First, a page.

A further £10 billion has been promised for the NHS before the 2020 election. But that is an illusion - the government is also looking in the same period to make so-called “efficiency savings” of £22 billion: in other words, a net cut of £12 billion. Most have said these savings are unachievable. Nearing its 70th birthday, the NHS is witnessing its lowest ever funding increase and worse is to come.

The latest attempt by the government to undermine the NHS is through what are called ‘sustainability and transformation plans’ (STPs). Any suggestion that they are there to rationalise the service is an illusion. Without legislation or publicity, the government has divided all English NHS trusts, CCGs and local authorities into 44 ‘footprints’, each of which has been ordered to develop an STP. These plans are mostly being kept secret from the public, despite a department of health proposal to consult patients.

These new, unaccountable bodies are supposed to plan future NHS and social care funding across England along with local authorities, but with massively reduced budgets. The core component of STPs is a financial one, where local authorities and NHS trusts are being compelled to tailor provision to meet the demand for cuts and for budget deficits to be reduced to zero. The STPs aim to shift core elements of health provision from hospitals to ‘the community’.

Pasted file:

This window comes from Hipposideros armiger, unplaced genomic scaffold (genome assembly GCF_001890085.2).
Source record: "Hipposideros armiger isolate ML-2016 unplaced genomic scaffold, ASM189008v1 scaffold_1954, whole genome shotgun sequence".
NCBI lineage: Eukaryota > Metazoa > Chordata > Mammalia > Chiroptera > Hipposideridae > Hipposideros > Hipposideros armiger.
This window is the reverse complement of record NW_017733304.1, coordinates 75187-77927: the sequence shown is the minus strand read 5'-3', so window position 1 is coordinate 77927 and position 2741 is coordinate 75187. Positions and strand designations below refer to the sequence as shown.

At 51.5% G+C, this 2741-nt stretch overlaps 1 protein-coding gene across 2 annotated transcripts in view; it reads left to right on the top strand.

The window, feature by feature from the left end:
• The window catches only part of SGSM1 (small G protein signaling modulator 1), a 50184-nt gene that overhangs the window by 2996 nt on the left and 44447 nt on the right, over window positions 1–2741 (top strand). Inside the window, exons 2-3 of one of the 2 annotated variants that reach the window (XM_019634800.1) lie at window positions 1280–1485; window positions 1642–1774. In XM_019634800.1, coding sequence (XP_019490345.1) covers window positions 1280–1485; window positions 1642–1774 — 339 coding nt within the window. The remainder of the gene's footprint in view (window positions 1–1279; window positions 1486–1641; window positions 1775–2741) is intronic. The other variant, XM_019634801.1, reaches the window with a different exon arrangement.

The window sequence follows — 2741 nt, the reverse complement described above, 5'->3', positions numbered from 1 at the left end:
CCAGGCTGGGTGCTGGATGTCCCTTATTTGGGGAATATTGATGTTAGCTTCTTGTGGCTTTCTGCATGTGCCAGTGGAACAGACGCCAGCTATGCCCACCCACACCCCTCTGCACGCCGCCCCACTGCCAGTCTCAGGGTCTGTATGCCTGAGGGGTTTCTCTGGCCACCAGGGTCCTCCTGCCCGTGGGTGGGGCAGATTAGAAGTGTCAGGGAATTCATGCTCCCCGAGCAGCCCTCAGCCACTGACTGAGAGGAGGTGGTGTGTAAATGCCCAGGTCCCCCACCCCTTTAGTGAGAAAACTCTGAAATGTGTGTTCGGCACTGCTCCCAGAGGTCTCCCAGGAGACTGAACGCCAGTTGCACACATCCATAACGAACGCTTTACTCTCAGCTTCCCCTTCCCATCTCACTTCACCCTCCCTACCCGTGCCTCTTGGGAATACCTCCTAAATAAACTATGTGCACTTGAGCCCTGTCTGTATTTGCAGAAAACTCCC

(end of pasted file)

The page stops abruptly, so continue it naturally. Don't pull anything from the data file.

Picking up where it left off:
With local authority cuts, this will result in lower healthcare standards, for many core NHS functions are to be handed over to ‘accountable care partnerships’, which may lead to further privatisation in the NHS and over which local authorities will have no control. The role of community hospitals is being questioned and the number of mental health inpatient sites could be reduced. NHS England prefers to call it “transformation” and claims it will provide for consultation with local communities. But when? The truth is, it is all about finding the treasury £22 billion, not about healthcare improvement or ‘rationalisation’.

Social care

Singling out cuts in domiciliary care is a good example of a deteriorating service and how it has a knock-on effect on the NHS. Just over £3.5 billion has been cut from local council care budgets. A quarter of a million fewer older and disabled people are not now getting vital services like home care visits, which help them get up, washed, dressed and fed. Over 5,000 fewer people are benefitting from home adaptations like handrails, ramps and stair lifts - a lifeline for older and disabled people, helping them to live independently at home. Fewer home adaptations, alongside the lack of other services in the community, means increasing numbers of frail, elderly people are ending up in accident and emergency departments - and having to be kept in hospital when they do not need to be there. This causes huge distress for them and their families, but it is also a false economy, because taxpayers end up paying more in the shape of expensive hospital care. The answer lies in the integration of properly funded health and social care.